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DC EcoWomen launched its spring photo contest in April and received more than 30 submissions of high-quality, on-topic photos showing how our great community is advancing environmental efforts in DC and around the world. The photos also showed how our members are learning and growing from environmentally-related experiences and putting their leadership skills to good work.

Our People’s Choice photo contest winner, Maggie Dewane, shared a photo of herself during her travels to Antarctica to see climate change firsthand, where unseasonably calm weather was a stark reminder to the realness of a changing planet. We sat down with Maggie to hear firsthand about the winning shot and the inspiration behind it.

DC EcoWomen: Take us back to the time this photo was shot. What was the experience like being there?

Maggie: Of all the days spent in Antarctica, the day this photo was taken was particularly meaningful to me. I had just seen four Adelie penguins—a penguin species that is an indicator of climate change. We were on Petermann Island, historically documented as a nesting ground for Adelies. These penguins thrive in the most frigid and freezing temperatures of Antarctica, but as summers are getting warmer and winters are getting shorter, they are having to move further south down the continent, which means there’s less habitat for them to colonize. So this sighting was novel and exciting, as it is one of the northernmost settlements they live in. Additionally, the majestic backdrops surrounding us were breathtaking and humbling. “We’re actually here!” I and my friend, the photographer of this image, kept saying to one another. We were seeing one of the last untouched wildernesses, in its raw beauty. Though the bright and beaming sun, and those nearby penguins, served as reminder to the reach of anthropogenic-caused climate change, even this incredibly far removed from civilization.

DC EcoWomen: We love opportunities that help EcoWomen members learn and grow. Did this experience help you grow and learn anything about yourself or about the environment?   

Maggie: Absolutely. I traveled to Antarctica because I wanted to be able to play a more active role in climate change conversations. I believe climate change is the greatest threat to our world today, having rippling effects into national security, human health, economic development, environmental justice, and beyond. Being in Antarctica, learning from world class scientists and explorers, who after years of travel to and from this wilderness could attest to changing trends in weather patterns and wildlife behavior, seeing this place firsthand, gave me a unique perspective that I’ve been able to bring home with me. For example, I wouldn’t have the opportunity to tell EcoWomen’s readers about the plight of the Adelie penguin had I not gone on this expedition! The trip also connected me with many passionate conservationists from all walks of life and various professions. To me, this is how change happens: people working together toward progress. We shared ideas, created goals, and went home feeling invigorated to spread messages of conservation and sustainability. For example, the concept of climate change is so unwieldy to so many of us, it can feel like we as individuals cannot have an impact on the broader picture. But if so many of us make small changes, then that can turn into something really huge! For example, think about things you do that require energy or fossil fuel use: can you limit or remove those actions? Take small steps and we’ll be on our way!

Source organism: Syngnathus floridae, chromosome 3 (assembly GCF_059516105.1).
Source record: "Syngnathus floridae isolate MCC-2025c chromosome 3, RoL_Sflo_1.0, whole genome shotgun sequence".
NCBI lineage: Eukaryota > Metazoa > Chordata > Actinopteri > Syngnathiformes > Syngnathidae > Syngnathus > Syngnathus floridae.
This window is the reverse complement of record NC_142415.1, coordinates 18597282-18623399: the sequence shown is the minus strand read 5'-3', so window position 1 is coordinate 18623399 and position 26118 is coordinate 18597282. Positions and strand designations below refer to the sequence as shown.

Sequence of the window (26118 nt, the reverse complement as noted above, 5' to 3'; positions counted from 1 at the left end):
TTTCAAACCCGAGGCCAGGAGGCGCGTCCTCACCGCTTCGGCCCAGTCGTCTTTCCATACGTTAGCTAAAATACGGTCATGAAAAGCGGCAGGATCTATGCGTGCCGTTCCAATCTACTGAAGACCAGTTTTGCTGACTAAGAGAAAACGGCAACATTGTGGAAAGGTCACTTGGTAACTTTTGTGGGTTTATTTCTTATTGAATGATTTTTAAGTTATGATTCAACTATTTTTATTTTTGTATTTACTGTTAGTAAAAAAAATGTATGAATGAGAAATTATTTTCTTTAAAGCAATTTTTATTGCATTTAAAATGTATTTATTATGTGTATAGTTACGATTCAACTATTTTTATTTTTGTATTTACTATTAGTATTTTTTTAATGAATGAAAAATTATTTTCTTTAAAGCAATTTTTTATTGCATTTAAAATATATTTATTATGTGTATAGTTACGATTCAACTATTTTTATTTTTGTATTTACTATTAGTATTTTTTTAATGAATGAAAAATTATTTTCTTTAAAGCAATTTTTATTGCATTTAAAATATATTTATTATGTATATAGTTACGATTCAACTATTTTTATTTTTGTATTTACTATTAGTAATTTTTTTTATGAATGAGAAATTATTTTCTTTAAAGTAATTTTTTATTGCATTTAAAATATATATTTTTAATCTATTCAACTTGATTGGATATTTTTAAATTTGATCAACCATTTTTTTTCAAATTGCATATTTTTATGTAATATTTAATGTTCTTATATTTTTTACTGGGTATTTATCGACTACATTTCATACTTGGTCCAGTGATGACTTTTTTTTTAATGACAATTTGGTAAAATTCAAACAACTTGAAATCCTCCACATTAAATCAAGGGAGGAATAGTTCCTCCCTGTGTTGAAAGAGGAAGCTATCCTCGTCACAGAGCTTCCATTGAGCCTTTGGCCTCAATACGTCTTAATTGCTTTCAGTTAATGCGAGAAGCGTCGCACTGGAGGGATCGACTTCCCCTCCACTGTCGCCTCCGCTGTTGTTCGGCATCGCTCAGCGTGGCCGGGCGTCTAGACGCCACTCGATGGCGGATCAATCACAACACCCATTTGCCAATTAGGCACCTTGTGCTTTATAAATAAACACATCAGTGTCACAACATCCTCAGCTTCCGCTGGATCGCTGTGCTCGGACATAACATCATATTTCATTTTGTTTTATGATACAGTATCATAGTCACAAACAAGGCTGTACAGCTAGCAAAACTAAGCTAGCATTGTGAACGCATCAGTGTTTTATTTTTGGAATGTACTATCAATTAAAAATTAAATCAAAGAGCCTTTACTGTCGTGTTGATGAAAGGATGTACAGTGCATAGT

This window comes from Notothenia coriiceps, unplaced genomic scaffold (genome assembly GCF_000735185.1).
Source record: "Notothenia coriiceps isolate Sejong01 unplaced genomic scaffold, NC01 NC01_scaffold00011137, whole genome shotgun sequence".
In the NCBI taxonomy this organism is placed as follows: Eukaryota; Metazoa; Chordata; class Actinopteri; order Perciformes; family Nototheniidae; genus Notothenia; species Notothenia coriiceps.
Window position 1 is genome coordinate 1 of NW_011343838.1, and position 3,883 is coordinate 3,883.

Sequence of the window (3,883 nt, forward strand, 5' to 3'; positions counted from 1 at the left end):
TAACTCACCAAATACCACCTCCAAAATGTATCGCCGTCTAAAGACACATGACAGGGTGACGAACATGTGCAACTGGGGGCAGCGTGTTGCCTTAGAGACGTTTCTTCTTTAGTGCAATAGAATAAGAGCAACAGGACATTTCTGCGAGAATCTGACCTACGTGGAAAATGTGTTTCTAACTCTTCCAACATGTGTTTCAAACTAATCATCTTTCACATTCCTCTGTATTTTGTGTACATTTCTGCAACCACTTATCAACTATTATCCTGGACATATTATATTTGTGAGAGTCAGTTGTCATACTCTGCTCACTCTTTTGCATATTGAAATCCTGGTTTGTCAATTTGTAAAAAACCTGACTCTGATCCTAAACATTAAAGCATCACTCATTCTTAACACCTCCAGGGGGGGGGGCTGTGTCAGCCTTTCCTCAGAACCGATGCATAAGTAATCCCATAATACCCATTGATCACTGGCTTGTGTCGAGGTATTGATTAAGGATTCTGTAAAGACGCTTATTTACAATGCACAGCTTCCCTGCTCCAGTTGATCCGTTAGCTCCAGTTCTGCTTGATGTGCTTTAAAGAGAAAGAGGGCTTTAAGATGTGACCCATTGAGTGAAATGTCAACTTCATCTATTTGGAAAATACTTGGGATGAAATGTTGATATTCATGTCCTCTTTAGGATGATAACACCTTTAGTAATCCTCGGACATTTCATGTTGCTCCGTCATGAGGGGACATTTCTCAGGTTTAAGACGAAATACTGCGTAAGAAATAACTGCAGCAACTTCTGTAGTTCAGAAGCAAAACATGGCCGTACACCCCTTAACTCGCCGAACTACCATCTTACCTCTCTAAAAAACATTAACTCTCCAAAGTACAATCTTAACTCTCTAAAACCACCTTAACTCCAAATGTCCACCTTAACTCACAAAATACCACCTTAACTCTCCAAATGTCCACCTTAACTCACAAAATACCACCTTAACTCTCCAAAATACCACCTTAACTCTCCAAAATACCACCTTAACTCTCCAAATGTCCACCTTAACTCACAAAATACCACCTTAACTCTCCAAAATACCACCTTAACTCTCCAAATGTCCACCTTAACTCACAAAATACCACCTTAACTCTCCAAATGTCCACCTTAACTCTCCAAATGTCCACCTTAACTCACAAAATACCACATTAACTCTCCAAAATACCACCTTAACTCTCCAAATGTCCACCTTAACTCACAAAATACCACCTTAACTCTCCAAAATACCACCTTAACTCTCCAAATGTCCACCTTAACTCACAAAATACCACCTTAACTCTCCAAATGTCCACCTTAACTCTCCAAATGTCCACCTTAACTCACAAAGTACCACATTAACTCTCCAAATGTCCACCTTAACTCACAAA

DC EcoWomen: What words of wisdom do you have for future photo contest winners to try to snap a winning shot?

Maggie: Be in the moment and don’t actively think about trying to take a great photo. If you’re loving the moment you’re in, reflect on it and enjoy. I was fortunate to be with someone who was always snapping candids, so when she saw me basking in the natural beauty around me, she took the shot! Genuine emotions make for better photos in my opinion.

“In the Midst of Climate Change” by Maggie Dewane

Maggie Dewane is the Press and Communications Officer to the Environmental Investigation Agency. She previously worked for the White House Council on Environmental Quality and the United States Senate. She has a bachelors from Seton Hall University and a masters from Columbia University. Her hobbies include painting, writing, traveling, soccer, and camping and hiking with her dog Argos.